Slight drop reported in Hollywood Casino gaming revenues

Hollywood Casino at Kansas Speedway reported $12.3 million in gaming revenues for July 2019, a slight drop from July of 2018 when gaming revenues were $12.7 million.

According to Keith Kocher, Kansas Lottery director of program assurance and integrity, the revenues for most of the state’s casinos were flat for July. He announced the figures at Wednesday’s Kansas Lottery Commission meeting.

Casino gaming revenues in July were $15.6 million at Kansas Star Casino in Mulvane, Kansas, as compared to $15.5 million in July 2018; $3.45 million at Boot Hill Casino in Dodge City, Kansas, as compared to $3.56 million in July 2018; and about $3 million at Kansas Crossing Casino near Pittsburg, Kansas, as compared to $2.8 million in July 2018.

The Unified Government receives 3 percent of the Hollywood Casino gaming revenues, which totals about $369,000. The state of Kansas receives 22 percent of the casino gaming revenues.

The June 2019 revenues at Hollywood Casino were $12.3 million, as compared to $12.48 million for June 2018.

In other action, Stephen Durrell, Kansas Lottery executive director, reported that the lottery is still rolling out self-service instant ticket machines at locations throughout Kansas. There may be other lottery ticket machines installed later.

The lottery’s website lists two of the machines in Wyandotte County so far, both at Walmarts. One is at the Walmart at 10824 Parallel Parkway, Kansas City, Kansas; and the other is at the Walmart at 12801 Kansas Ave., Bonner Springs.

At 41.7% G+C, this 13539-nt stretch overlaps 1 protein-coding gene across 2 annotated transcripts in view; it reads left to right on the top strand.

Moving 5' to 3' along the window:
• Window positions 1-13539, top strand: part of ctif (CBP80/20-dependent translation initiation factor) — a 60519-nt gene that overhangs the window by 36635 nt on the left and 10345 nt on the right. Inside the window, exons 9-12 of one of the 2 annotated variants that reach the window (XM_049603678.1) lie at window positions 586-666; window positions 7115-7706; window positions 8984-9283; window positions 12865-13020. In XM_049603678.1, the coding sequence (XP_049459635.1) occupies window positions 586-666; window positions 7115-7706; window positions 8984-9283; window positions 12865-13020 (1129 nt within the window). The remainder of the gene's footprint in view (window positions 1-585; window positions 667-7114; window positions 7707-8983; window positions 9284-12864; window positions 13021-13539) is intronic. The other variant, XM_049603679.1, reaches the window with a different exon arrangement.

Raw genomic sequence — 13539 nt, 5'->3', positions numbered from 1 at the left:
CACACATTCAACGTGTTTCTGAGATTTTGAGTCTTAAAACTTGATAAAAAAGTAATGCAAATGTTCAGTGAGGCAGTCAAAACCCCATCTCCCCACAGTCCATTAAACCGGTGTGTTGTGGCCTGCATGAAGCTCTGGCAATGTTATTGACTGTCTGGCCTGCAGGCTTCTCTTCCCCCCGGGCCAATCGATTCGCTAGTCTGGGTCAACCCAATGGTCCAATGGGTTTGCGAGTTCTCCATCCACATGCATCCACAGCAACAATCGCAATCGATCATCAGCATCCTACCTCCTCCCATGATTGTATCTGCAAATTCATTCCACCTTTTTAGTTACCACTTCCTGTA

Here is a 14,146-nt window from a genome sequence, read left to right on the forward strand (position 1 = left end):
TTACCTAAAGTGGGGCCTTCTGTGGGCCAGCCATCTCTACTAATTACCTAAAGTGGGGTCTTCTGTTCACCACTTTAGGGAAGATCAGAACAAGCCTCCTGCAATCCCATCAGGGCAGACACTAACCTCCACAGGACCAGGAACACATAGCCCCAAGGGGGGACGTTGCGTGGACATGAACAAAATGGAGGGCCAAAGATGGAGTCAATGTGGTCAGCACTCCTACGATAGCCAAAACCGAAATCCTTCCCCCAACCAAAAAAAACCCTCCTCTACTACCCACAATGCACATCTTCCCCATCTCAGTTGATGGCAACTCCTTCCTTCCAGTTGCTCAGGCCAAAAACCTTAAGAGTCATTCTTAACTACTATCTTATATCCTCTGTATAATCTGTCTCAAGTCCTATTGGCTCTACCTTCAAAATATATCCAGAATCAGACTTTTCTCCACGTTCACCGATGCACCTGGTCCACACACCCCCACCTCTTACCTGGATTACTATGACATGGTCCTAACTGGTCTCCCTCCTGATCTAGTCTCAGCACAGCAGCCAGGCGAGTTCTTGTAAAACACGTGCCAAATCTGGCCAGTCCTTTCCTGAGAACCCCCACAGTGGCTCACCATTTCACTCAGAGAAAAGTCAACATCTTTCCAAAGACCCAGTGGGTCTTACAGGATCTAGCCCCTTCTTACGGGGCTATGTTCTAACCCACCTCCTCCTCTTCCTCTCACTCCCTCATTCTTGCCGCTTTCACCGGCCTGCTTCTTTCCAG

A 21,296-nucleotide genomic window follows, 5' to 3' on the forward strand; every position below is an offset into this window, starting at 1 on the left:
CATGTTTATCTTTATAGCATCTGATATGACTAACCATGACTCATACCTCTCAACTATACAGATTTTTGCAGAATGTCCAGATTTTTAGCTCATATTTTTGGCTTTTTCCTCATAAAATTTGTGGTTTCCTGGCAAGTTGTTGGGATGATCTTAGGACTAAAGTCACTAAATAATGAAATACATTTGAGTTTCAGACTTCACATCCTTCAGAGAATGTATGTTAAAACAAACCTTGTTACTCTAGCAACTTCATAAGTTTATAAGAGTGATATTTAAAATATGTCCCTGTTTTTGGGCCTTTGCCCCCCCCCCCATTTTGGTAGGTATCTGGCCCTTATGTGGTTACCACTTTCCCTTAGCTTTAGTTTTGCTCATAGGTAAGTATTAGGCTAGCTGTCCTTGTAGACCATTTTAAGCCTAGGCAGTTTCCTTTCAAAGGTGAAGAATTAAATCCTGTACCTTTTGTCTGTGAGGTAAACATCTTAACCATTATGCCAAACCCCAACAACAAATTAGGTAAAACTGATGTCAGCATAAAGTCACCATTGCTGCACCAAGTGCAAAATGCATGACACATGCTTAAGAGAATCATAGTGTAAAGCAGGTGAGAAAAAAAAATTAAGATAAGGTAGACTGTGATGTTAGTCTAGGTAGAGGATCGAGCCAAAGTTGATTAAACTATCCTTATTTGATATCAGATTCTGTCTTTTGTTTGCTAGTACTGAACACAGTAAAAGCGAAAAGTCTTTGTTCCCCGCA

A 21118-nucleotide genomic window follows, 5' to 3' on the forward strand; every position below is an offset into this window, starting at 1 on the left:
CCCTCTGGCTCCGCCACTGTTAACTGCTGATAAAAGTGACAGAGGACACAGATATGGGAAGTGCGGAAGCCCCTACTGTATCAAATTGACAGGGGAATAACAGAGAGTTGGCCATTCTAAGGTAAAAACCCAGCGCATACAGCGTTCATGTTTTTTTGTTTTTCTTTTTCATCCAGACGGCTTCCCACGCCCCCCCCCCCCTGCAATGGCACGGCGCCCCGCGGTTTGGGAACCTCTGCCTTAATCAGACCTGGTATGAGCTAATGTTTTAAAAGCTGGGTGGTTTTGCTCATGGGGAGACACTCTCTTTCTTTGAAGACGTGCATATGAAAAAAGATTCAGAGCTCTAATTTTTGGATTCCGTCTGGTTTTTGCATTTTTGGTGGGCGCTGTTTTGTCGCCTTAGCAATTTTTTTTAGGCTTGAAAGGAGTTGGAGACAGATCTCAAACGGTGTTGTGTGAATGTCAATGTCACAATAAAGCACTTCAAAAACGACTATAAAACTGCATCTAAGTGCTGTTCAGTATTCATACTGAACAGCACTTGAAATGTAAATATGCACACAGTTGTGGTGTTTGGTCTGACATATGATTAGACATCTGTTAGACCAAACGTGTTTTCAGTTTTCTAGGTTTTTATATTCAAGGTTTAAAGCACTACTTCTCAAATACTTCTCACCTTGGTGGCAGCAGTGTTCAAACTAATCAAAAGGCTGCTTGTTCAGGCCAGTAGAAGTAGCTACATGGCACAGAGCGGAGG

KU researcher indicted

A researcher at the University of Kansas was indicted today on federal charges of hiding the fact he was working full time for a Chinese university while doing research at KU funded by the U.S. government, according to the Department of Justice.

Feng “Franklin” Tao, 47, Lawrence, Kansas, an associate professor at KU’s Center for Environmentally Beneficial Catalysis, was charged with one count of wire fraud and three counts of program fraud. He was employed since August 2014 by the CEBC, whose mission is to conduct research on sustainable technology to conserve natural resources and energy.

“Tao is alleged to have defrauded the US government by unlawfully receiving federal grant money at the same time that he was employed and paid by a Chinese research university—a fact that he hid from his university and federal agencies,” said Assistant Attorney General John Demers for national security. “Any potential conflicts of commitment by a researcher must be disclosed as required by law and university policies. The department will continue to pursue any unlawful failure to do so.”

The indictment alleges that in May 2018 Tao signed a five-year contract with Fuzhou University in China that designated him as a Changjiang Scholar Distinguished Professor. The contract required him to be a full-time employee of the Chinese university.